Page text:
Can you please give us your favorite “Life Lesson Quote”? Can you share how that was relevant to you in your life?

One quote that has significance when I look at my life is, “Excellence is what we strive for; perfection is God’s business.” I think in today’s rapidly evolving and competitive world, we always have to keep moving forward, doing the best of which we are capable as we progress. If we wait until we’ve reached perfection to take the next step, we’ll be left behind. As we keep moving forward, while striving for excellence, success will keep coming to us.

You are a successful business leader. Which character traits do you think were most instrumental to your success? Can you please share a story or example for each?

The fundamental character traits of integrity, honesty, being a hard worker, having vision and commitment are critical for any situation. Those are foundational to any type of success. Beyond that, I can emphasize two qualities I find to be really important:

  • Be persistent. Regardless of what failures or setbacks you may encounter along the way, be sure to keep your vision and stay focused. Eventually you will find a way and succeed.
  • Don’t be afraid of making mistakes. I’ve learned most of what I know in life this way. The key is to quickly accept that you’ve made a mistake and try not to repeat it. This is so critical because if you are afraid of making mistakes, you won’t have the freedom to make big moves; you’ll be paralyzed by fear. Think boldly, and you will succeed.

Ok super. Let’s now shift to the main part of our discussion about the tech tools that you are helping to create that can make a positive impact on our wellness. To begin, which particular problems are you aiming to solve?

As a company, our goal is to enable the business of healthcare by providing a comprehensive suite of integrated business solutions, so that providers can stay focused on caring for patients rather than solving business challenges. For many medical practices, regardless of their size, there are so many administrative, regulatory and technical burdens, including staffing, selecting, deploying, and maintaining software. Our solutions are designed to address most of these challenges, which today include electronic health record systems, practice management, patient engagement, revenue cycle management, and robotic process automation.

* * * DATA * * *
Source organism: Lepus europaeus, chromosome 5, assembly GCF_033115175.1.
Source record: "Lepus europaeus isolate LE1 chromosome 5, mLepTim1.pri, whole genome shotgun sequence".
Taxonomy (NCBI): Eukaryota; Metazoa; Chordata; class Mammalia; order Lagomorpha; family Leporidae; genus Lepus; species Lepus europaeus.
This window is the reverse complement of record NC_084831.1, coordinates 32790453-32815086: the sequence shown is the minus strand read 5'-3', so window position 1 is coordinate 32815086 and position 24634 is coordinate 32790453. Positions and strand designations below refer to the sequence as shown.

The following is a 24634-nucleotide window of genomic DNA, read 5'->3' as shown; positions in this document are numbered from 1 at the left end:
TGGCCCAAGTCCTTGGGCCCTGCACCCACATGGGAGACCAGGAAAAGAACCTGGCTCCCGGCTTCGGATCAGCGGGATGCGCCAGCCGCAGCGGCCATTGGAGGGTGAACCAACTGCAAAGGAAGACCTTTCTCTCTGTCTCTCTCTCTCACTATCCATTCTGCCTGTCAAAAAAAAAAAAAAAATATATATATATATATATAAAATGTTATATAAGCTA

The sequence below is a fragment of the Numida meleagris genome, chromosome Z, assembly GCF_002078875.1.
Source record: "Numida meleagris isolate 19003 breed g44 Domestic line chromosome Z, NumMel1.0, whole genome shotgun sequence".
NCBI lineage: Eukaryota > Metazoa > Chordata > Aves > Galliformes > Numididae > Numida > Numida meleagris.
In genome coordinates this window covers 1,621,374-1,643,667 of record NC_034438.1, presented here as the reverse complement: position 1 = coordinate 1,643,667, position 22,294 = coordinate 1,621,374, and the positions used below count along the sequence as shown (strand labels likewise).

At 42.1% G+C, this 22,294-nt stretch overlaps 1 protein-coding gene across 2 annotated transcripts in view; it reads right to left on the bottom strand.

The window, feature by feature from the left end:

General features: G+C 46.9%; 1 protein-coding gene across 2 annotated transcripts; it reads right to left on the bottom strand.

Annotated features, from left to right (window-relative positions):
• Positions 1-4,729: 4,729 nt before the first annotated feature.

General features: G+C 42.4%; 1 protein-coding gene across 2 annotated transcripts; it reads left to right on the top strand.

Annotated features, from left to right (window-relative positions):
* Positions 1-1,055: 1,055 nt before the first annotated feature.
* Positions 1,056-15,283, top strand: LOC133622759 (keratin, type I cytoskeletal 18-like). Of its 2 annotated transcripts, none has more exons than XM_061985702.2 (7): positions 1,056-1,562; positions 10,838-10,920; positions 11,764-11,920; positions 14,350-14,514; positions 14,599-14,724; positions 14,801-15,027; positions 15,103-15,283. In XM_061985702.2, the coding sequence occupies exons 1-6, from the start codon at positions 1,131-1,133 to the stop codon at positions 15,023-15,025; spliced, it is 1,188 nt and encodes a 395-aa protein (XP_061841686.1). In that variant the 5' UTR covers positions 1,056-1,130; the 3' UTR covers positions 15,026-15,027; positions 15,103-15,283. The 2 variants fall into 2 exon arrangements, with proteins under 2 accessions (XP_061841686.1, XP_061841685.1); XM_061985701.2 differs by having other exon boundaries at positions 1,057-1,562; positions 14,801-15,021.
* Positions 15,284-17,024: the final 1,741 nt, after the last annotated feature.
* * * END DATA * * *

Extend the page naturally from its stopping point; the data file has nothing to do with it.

To give you an example, CareCloud Wellness aims to address chronic care needs of the healthcare industry. Most of the U.S. healthcare system today operates on a fee-for-service model, whereby providers treat a patient and then are paid for that treatment. Among many other initiatives, the government has focused on moving toward a pay-for-performance model, meaning providers are paid based on how well they treat each patient or how much the lives of patients have been improved through the treatment and management of their health conditions. This represents a shift from the way our healthcare system has historically operated because it makes the provider responsible for the wellbeing of the patient.

The government has been gradually transitioning toward that objective. Several years ago, the Centers for Medicaid and Medicare Services (CMS) initiated a chronic care management program, the Merit-based Incentive Program known as MIPS, targeting patients who are simultaneously managing two or more chronic conditions. This work involves motivating patients to be consistent with therapy and interventions to help achieve a lasting, reasonable quality of life while reducing the hospital burden for these diseases. The program incentivizes and motivates providers to engage with patients to the maximum level and helps them keep up their diagnostic and prognostic evaluations.

The program is good because it centers around better care for patients and incentivizes providers for providing that extra care. However, participating in the program entails additional time to engage with patients, to enact the care and also involves a fair amount of administrative work. That’s where technology such as CareCloud Wellness can help — it supports chronic care management through automation to alleviate administrative burden on staff.